Ethanol Safety

Though making E85 ethanol may be good for the environment and good for lowering ethanol prices, the process involved when you make ethanol can be a dangerous one.

Ethanol Safety Risks

Workplace Safety is always important, and ethanol can be moderately to extremely dangerous in several ways. First of all, ethanol is essentially alcohol, and alcohol is a toxin that can be absorbed into the body through any porous membrane (like your tongue). It does not need to be ingested to get into the bloodstream. Just the fumes coming in contact with your eyes or being inhaled could get into your bloodstream. It is possible that being absorbed through your eyes could do direct damage to them as well. Now this may or may not be an issue for you. Its far less alcohol than a night's worth of drinking would put into your system. However, if you are a person who does not drink or is in someway medically vulnerable to alchohol, this could be dangerous. There is at least the simple concern of a minor health risk. Most of us do things that are harmful to our bodies, we might as well take simple steps to prevent other sources of harm.

As far as contact safety risks, ethanol does not pose much of a threat. Coming in contact with your skin will do nothing but dry it out and sterilize it. If you spill some on a cut, it will hurt, but it will also prevent infection. Obviously, you don't want to ingest the ethanol. Well... maybe you do want to ingest it, but you shouldnt. Though the ethanol is refined enough to fuel your car, it may not be refined enough to enter the human body. Not only that, properly distilled ethanol is very high alcohol content, so even a veteran consumer of alcohol may find themselves in more trouble than they bargained for after a few shots of E85 ethanol. This could be a great risk because of the likelyhood of somebody making ethanol and then deciding to ingest some of it, than for someone to have an accident that would cause the ethanol to prematurely combust.

Combustion of the ethanol, though unlikely, is probably the most dangerous hazard to ethanol safety. A large container of ethanol being ignited would cause a sizable explosion, and if you are near enough to the ethanol still, you may be caught in it!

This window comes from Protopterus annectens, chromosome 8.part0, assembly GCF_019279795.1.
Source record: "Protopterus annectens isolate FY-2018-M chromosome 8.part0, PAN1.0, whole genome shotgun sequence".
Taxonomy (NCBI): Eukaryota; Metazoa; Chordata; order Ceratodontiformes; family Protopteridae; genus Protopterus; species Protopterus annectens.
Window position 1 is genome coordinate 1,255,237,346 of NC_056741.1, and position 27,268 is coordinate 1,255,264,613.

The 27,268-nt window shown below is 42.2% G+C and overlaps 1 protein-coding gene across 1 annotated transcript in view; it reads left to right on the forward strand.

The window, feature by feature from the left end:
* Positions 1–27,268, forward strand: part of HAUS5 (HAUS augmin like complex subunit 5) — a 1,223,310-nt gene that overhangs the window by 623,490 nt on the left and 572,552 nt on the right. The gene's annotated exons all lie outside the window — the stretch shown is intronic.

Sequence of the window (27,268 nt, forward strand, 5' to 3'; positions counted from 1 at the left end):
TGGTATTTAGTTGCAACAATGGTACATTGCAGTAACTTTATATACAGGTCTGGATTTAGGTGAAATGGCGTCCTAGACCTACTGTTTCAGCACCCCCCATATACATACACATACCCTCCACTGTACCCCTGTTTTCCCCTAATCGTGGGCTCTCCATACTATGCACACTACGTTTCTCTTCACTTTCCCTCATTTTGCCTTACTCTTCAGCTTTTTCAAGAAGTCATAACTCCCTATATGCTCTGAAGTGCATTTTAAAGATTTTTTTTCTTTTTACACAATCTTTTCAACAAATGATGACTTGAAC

Additionally, the actual ethanol production process can be dangerous, not just the result. Making cellulosic ethanol most likely means handling sulfuric acid, which is EXTREMELY dangerous because of the damage it can cause upon coming in contact with human skin. Even when making starched based ethanol such as corn ethanol, a base is used in the process, which can also be dangerous to human skin. And inhaling the noxious fumes that are created when the anaerobes (yeast) consumes the sugar solution to actually make ethanol could damage your respiratory system. Significant heating takes place throughout the process, so proximity to that heat is an additional risk.

Ethanol Safety Precautions

Fortunately, it only requires a small degree of caution to prevent all of these risks. Make sure you are wearing clothes that cover most of your skin, and wear goggles, gloves, and a surgical mask to prevent contact with porous membranes. DO NOT DRINK the ethanol you produce. Maybe you'll be ok, but maybe you'll regret it. Just play it safe. I believe it is illegal in most states to consume ethanol that you produce anyway. Make sure that your still is tightly sealed. Fumes leaking from the still coming in contact with the heat source could ignite, so just make sure there is NO WAY for that to happen. If you are working with sulfuric acid, be VERY careful. Sulfuric acid is dangerous in MANY ways. Skin contact, ingestion, inhalation, can at best be irrating, and at worst fatal. Make sure to wear 'impervious' material when handling sulfuric acid, such as thick rubber. If acid contacts clothing, remove clothing and flush skin constantly with water for 15 minutes. There are more precautions to take if you are working with sulfuric acid, I suggest you research it before doing so. We may add a page about sulfuric acid at some point. If you're going to contribute to ethanol expansion, just make sure you do it safely, ok? Please? Thanks